And, even ignoring the moral imperative, we have a utilitarian one as well. Rural working class whites still maintain political power in this country, at the national level for little longer, but certainly at the local level in different parts of the country for years to come. We must hear their voices, and try to understand what they are telling us about their experience of America in the 21st century. This isn’t to say we must agree with them, or accede to them. Far from it; we must reject their worst impulses. But, we must find a way to do that that doesn’t include demeaning or dismissing them.
I’m thinking about all of this today because of John Judis’ recent piece at the Washington Post, “A Warning from the ’60s Generations.” The piece a long, good look at the dangers facing today’s political left, and should be read seriously by those looking to move towards a more progressive America. But here is the section that grabbed me:
Today’s left has not embraced the separatism or the revolutionary fantasies of the last days of the ’60s left, but, as someone who was there, I find disturbing echoes in the present. I’ll list three. First, many on the left — and many more-moderate liberals as well — attribute Trump’s victory in 2016 and white working-class reluctance to support Democrats entirely or primarily to “white supremacy” or “white privilege.” They dismiss flyover Americans who voted for Trump as irredeemable — even though there is evidence that many supporters of Barack Obama backed Trump in 2016, and that many Trump voters cast ballots for Democrats in 2018. It is an echo of the ’60s left’s Manichaean view of Americans.
As a result, today’s left has become fond of a political strategy that discounts the importance altogether of winning over the white working class. Such a strategy assumes Democrats can gain majorities simply by winning over people of color (a term that groups people of wildly varying backgrounds, incomes and worldviews), single women and the young. One recent article in the left-wing Nation declared: “Since the 1980s, Democratic candidates have proven that they can win elections while losing whites without a college degree by a significant margin.” It’s a questionable strategy for Democrats — in a presidential election, it could cede many of the Midwestern swing states to a Republican — but it is even more questionable as a strategy for the left, which has historically been committed to achieving equality by building a movement of the bottom and middle of society against the very wealthy and powerful at the top.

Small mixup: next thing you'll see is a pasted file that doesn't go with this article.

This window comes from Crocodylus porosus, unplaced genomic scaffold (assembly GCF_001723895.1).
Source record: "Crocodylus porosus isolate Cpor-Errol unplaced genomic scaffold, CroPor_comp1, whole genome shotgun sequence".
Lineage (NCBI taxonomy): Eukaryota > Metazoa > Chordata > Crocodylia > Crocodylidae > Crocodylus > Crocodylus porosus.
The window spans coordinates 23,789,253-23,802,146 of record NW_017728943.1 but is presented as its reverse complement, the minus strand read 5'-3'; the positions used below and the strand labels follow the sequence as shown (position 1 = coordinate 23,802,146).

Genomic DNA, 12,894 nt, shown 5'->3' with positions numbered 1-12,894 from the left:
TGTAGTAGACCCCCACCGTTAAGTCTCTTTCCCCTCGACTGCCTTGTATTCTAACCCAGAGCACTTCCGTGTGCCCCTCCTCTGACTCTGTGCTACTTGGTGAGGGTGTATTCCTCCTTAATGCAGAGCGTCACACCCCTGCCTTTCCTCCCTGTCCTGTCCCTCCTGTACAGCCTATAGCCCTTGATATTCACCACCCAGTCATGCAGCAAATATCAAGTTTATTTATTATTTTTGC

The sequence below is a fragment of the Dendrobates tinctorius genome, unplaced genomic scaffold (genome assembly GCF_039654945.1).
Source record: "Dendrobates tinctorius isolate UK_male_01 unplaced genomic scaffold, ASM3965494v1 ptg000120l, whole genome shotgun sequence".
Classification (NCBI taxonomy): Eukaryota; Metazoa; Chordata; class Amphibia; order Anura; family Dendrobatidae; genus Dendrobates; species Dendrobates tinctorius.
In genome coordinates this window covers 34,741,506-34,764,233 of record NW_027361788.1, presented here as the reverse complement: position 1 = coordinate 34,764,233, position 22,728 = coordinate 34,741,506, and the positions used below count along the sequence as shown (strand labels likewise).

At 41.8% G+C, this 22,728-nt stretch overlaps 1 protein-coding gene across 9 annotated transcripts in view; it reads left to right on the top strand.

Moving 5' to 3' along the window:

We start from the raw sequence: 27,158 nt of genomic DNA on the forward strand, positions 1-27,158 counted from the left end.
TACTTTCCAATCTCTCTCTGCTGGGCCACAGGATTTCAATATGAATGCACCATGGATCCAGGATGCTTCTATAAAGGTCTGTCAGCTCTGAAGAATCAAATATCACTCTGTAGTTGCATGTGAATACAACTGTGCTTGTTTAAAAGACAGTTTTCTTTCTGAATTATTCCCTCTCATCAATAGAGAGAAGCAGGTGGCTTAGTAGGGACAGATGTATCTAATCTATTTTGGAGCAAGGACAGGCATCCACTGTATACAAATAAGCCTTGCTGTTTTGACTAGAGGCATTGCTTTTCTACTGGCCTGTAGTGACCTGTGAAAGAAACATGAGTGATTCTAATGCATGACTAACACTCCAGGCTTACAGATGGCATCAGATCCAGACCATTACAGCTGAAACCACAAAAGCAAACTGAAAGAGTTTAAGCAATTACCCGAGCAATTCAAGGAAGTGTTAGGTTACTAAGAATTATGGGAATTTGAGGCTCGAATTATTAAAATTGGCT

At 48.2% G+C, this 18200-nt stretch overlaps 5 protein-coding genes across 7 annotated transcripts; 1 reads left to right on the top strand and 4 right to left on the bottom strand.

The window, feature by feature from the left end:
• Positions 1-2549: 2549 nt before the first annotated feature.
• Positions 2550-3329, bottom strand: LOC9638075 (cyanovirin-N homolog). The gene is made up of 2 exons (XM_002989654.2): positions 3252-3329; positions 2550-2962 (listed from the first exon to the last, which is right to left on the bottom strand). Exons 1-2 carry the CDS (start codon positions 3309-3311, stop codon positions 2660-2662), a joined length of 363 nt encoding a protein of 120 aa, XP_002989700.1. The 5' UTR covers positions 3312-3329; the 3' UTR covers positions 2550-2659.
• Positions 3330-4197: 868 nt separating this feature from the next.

The last point is really important. Democrats and leftists can cede Midwestern whites to the right. But, first, 2016 showed us that that is a political loser as often (or more often) as it is a winner. Spin the math just the right way, and you get a GOP sweep of purple Midwestern states like Pennsylvania, Michigan, and Wisconsin. It’s really hard to win without those states.
Second, Judis is right. One of the central tenants of democratic socialist/leftist politics has long been a commitment to fighting for the rights of working class people. To now just abandon those people is to abandon the history of leftist politics around the world. The left can’t just give up on these people because they have become susceptible to the racist, xenophobic, and bigoted politics of the right. The left needs to find a way to better speak to the economic and cultural concerns of all working class peoples.